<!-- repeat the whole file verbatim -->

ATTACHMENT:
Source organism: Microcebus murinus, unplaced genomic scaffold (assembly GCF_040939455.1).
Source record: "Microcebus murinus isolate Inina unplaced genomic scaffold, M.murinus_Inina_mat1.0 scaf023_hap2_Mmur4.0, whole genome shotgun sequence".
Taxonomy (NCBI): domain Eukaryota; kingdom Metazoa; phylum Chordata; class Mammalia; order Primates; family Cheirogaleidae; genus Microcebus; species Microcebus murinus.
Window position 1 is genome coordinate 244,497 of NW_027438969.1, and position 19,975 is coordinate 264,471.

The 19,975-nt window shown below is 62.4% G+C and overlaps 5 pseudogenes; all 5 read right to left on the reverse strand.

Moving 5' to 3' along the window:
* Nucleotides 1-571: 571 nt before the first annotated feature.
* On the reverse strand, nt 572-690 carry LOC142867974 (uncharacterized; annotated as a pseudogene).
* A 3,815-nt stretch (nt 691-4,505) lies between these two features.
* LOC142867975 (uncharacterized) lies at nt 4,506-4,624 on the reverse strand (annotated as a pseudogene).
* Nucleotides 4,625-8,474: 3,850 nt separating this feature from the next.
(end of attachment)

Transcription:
Source organism: Microcebus murinus, unplaced genomic scaffold (assembly GCF_040939455.1).
Source record: "Microcebus murinus isolate Inina unplaced genomic scaffold, M.murinus_Inina_mat1.0 scaf023_hap2_Mmur4.0, whole genome shotgun sequence".
Taxonomy (NCBI): domain Eukaryota; kingdom Metazoa; phylum Chordata; class Mammalia; order Primates; family Cheirogaleidae; genus Microcebus; species Microcebus murinus.
Window position 1 is genome coordinate 244,497 of NW_027438969.1, and position 19,975 is coordinate 264,471.

The 19,975-nt window shown below is 62.4% G+C and overlaps 5 pseudogenes; all 5 read right to left on the reverse strand.

Moving 5' to 3' along the window:
* Nucleotides 1-571: 571 nt before the first annotated feature.
* On the reverse strand, nt 572-690 carry LOC142867974 (uncharacterized; annotated as a pseudogene).
* A 3,815-nt stretch (nt 691-4,505) lies between these two features.
* LOC142867975 (uncharacterized) lies at nt 4,506-4,624 on the reverse strand (annotated as a pseudogene).
* Nucleotides 4,625-8,474: 3,850 nt separating this feature from the next.